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April 2006
Students serve us locally, nationally
By Chancellor James Moeser The University of North Carolina at Chapel Hill for The Chapel Hill Herald

 

As I walk on campus this time of year, the scenes of students laughing with their friends in the Pit, soaking up the sun in Polk Place or heading toward the library with their backpacks take on a special resonance. Commencement is May 14, and it's a bittersweet fact that some of the students I see will soon leave Carolina and start their post-college lives.

These students leave Carolina a better place for having been here -- and one of the many ways I see this manifested is through our Carolina Center for Public Service. Forty-one students are scheduled to graduate in May as Public Service Scholars, meaning that each graduate has, among other requirements, documented at least 300 hours of service while maintaining a high academic standard.

Their public service achievements will be noted on their official academic transcripts, and they will wear Carolina blue and white cords during commencement.

Last year's graduating class of Public Service Scholars -- the inaugural class -- included 16 students who had given 6,403 combined hours of service. This year's projected class of 41 graduates has combined to give more than 16,000 hours.

They've served many worthy organizations in the Chapel Hill/Carrboro area, including A Helping Hand, Chapel Hill-Carrboro City Schools, El Centro Latino, Habitat for Humanity of Orange County, Inter-Faith Council for Social Service, Lutheran Family Services, the Ronald McDonald House and UNC Hospitals.

The latest figures show 742 Carolina students currently enrolled in the Public Service Scholars Program. Our Public Service Scholars completed more than 49,000 hours of service during the 2005 calendar year -- about 25,000 of those hours were served in Orange County.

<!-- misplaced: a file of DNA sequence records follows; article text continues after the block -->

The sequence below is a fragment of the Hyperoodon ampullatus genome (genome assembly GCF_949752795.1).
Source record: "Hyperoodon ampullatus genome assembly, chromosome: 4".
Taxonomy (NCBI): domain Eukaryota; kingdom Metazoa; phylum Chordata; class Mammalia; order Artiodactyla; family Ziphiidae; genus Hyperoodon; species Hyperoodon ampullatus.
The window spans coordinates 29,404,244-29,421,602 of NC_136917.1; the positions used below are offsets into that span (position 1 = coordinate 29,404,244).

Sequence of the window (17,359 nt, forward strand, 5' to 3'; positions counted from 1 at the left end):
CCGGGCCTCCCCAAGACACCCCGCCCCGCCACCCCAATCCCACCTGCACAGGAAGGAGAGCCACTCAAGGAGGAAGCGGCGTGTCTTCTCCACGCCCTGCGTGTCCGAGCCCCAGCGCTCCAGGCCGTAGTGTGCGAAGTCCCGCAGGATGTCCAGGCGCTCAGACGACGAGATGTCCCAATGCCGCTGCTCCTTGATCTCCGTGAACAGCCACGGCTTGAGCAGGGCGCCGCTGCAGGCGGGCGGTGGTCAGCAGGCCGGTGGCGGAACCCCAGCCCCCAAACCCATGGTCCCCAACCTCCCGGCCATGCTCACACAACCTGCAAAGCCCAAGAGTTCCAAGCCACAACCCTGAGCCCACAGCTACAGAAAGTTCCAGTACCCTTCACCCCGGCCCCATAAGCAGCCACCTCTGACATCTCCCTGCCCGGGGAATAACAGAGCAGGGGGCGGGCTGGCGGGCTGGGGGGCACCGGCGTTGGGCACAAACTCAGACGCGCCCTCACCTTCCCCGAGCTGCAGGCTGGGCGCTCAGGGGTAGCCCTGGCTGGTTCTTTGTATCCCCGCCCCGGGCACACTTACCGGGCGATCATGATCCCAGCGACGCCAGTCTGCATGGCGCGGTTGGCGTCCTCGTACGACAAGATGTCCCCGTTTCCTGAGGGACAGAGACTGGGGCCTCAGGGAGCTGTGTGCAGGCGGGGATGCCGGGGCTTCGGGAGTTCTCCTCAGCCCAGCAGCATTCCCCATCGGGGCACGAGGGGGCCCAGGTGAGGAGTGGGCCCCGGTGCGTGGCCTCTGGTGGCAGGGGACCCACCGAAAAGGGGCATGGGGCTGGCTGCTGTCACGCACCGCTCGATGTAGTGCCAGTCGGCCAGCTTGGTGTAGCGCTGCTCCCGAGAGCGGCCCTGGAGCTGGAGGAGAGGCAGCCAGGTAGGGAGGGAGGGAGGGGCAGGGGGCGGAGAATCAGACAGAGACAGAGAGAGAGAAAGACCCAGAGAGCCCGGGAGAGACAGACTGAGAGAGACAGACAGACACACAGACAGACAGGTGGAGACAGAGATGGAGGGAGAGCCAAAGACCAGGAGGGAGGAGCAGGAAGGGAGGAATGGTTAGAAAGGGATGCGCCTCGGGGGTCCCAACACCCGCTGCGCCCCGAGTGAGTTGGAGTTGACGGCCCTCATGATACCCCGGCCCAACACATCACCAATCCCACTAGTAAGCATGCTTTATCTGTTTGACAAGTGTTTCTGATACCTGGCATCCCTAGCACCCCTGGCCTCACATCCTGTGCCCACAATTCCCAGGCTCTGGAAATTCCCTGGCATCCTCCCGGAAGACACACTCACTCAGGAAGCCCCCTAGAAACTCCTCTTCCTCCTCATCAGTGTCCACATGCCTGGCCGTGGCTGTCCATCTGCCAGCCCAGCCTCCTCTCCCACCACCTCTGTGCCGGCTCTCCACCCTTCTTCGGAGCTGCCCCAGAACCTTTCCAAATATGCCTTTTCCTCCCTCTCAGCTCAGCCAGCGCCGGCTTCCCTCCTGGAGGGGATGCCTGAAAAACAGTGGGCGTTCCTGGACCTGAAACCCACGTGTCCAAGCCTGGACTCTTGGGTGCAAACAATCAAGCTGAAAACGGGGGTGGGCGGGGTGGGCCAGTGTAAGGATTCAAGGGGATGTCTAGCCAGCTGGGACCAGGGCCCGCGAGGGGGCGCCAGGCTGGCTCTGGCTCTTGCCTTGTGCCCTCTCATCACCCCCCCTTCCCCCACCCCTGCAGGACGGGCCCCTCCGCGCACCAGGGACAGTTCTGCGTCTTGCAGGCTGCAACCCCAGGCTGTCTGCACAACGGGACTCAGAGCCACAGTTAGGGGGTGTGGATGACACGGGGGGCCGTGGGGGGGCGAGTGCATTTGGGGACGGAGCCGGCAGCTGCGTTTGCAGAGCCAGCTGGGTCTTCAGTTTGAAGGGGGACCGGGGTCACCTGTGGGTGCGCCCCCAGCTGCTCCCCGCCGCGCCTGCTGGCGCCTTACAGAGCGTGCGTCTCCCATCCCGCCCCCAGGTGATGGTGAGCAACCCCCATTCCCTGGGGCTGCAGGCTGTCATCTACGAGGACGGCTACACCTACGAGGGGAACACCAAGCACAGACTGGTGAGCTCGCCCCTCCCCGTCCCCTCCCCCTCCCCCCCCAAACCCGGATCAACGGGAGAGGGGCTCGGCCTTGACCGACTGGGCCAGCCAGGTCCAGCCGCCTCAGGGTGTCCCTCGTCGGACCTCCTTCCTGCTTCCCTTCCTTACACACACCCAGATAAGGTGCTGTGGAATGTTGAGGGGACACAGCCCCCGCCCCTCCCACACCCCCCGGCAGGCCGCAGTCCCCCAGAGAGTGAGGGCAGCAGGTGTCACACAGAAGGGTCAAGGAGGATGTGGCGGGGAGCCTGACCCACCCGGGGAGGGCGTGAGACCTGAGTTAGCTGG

The numbers are impressive but not nearly as compelling as the story each scholar tells of his or her commitment to helping others.

Janaka Lagoo, for example, is a senior double major in economics and anthropology with a minor in chemistry. Janaka, whose hometown is Chapel Hill, has been active in the UNC Hospitals Birth Partners Program and in her role as president of Carolina's APPLES Service-Learning Program. She has spent the last three summers working in India with SEARCH (the Society for Education, Action and Research in Community Health).

She says that her involvement in the Public Service Scholars Program has helped sharpen her philosophy on public service and her own future plans. Janaka adds that she is dedicated to a life of public service and will try to help other people become catalysts for change.

Josh Glasser, a senior double major in political science and public policy, has worked with a residential facility in Ho Chi Minh City, Vietnam, to help orphans living with the after-effects of Agent Orange poisoning. Josh, also from Chapel Hill, says he sees there is a lot to fix in the world, adding that he also wants to commit himself to a life in public service, specifically by creating programs that serve at the community level.

Janaka, Josh and all of the dedicated students, faculty and staff affiliated with the Carolina Center for Public Service have brought great honor to Carolina through their service and leadership. They have also shown their strong connection to Carolina's longstanding mission of applying its resources to serve the needs of the local community, the state and beyond.

Back in March, the Carolina Center for Public Service and our Division of Student Affairs partnered to award grants to faculty, staff and students who wanted to use their spring break to help people on the hurricane-ravaged Gulf Coast. Earlier in the academic year, law students had taken some of their winter break to go to the area, and other members of the Carolina community had organized efforts to help residents right after Katrina hit.

Andrew Hulbert, a sophomore computer science major from Snow Hill, received a grant to work with Habitat for Humanity on the Gulf Coast. The spring break trip was his second to the area, and he said at the time that there was never a question after his group's winter break trip that they had to return as soon as possible to help the people on the Gulf Coast. He mentioned his pride and excitement in seeing his feelings shared by so many other UNC students.

Carolina's commitment to public service has been the cornerstone of its mission since its inception, and it is great -- in spring or any other time of the year -- to reflect on the commitment and compassion that our faculty, staff and students demonstrate as they take this message into the community.

(The Public Service Scholars Program was launched in January 2003 and provides a framework for Carolina students who want to explore service opportunities, learn new skills and link their academic experience to making a difference in the community. More information on the Carolina Center for Public Service is available at www.unc.edu/cps.)

James Moeser is chancellor of the University of North Carolina at Chapel Hill. He welcomes readers’ messages at jmoeser@unc.edu





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